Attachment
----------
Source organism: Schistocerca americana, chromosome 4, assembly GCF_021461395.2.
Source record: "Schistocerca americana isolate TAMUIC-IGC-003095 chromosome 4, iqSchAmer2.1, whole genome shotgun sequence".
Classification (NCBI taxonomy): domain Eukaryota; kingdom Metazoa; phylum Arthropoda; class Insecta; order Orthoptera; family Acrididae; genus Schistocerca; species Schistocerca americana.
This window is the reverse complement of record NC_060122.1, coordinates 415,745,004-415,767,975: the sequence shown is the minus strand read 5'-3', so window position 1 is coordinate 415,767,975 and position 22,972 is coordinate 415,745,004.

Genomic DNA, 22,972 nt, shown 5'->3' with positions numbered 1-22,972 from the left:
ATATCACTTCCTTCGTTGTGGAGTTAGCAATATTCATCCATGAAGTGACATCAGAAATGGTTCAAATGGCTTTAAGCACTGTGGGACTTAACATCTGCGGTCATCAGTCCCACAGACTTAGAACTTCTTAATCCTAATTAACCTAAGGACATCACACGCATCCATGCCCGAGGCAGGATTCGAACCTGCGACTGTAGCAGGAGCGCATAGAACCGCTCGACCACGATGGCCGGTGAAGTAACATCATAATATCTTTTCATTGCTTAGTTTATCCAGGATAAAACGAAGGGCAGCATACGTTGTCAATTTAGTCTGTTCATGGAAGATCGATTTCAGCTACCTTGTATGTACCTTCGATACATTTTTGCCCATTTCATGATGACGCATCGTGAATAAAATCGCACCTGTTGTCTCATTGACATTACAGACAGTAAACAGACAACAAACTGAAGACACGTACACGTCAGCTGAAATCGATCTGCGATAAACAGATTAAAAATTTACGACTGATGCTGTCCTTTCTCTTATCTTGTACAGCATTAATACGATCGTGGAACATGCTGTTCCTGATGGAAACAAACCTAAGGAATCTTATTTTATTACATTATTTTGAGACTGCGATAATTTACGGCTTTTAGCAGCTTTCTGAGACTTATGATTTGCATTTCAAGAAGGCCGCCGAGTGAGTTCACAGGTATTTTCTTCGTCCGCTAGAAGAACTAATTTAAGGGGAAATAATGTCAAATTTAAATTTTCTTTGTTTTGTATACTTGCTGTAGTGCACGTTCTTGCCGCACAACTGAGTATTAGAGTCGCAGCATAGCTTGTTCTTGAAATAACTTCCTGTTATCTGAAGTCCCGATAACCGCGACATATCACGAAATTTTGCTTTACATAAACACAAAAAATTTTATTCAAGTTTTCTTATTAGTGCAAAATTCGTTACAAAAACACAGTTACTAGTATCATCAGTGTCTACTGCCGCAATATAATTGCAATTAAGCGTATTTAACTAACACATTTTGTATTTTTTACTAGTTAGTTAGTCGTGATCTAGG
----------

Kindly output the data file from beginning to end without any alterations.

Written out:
Source organism: Schistocerca americana, chromosome 4, assembly GCF_021461395.2.
Source record: "Schistocerca americana isolate TAMUIC-IGC-003095 chromosome 4, iqSchAmer2.1, whole genome shotgun sequence".
Classification (NCBI taxonomy): domain Eukaryota; kingdom Metazoa; phylum Arthropoda; class Insecta; order Orthoptera; family Acrididae; genus Schistocerca; species Schistocerca americana.
This window is the reverse complement of record NC_060122.1, coordinates 415,745,004-415,767,975: the sequence shown is the minus strand read 5'-3', so window position 1 is coordinate 415,767,975 and position 22,972 is coordinate 415,745,004.

Genomic DNA, 22,972 nt, shown 5'->3' with positions numbered 1-22,972 from the left:
ATATCACTTCCTTCGTTGTGGAGTTAGCAATATTCATCCATGAAGTGACATCAGAAATGGTTCAAATGGCTTTAAGCACTGTGGGACTTAACATCTGCGGTCATCAGTCCCACAGACTTAGAACTTCTTAATCCTAATTAACCTAAGGACATCACACGCATCCATGCCCGAGGCAGGATTCGAACCTGCGACTGTAGCAGGAGCGCATAGAACCGCTCGACCACGATGGCCGGTGAAGTAACATCATAATATCTTTTCATTGCTTAGTTTATCCAGGATAAAACGAAGGGCAGCATACGTTGTCAATTTAGTCTGTTCATGGAAGATCGATTTCAGCTACCTTGTATGTACCTTCGATACATTTTTGCCCATTTCATGATGACGCATCGTGAATAAAATCGCACCTGTTGTCTCATTGACATTACAGACAGTAAACAGACAACAAACTGAAGACACGTACACGTCAGCTGAAATCGATCTGCGATAAACAGATTAAAAATTTACGACTGATGCTGTCCTTTCTCTTATCTTGTACAGCATTAATACGATCGTGGAACATGCTGTTCCTGATGGAAACAAACCTAAGGAATCTTATTTTATTACATTATTTTGAGACTGCGATAATTTACGGCTTTTAGCAGCTTTCTGAGACTTATGATTTGCATTTCAAGAAGGCCGCCGAGTGAGTTCACAGGTATTTTCTTCGTCCGCTAGAAGAACTAATTTAAGGGGAAATAATGTCAAATTTAAATTTTCTTTGTTTTGTATACTTGCTGTAGTGCACGTTCTTGCCGCACAACTGAGTATTAGAGTCGCAGCATAGCTTGTTCTTGAAATAACTTCCTGTTATCTGAAGTCCCGATAACCGCGACATATCACGAAATTTTGCTTTACATAAACACAAAAAATTTTATTCAAGTTTTCTTATTAGTGCAAAATTCGTTACAAAAACACAGTTACTAGTATCATCAGTGTCTACTGCCGCAATATAATTGCAATTAAGCGTATTTAACTAACACATTTTGTATTTTTTACTAGTTAGTTAGTCGTGATCTAGG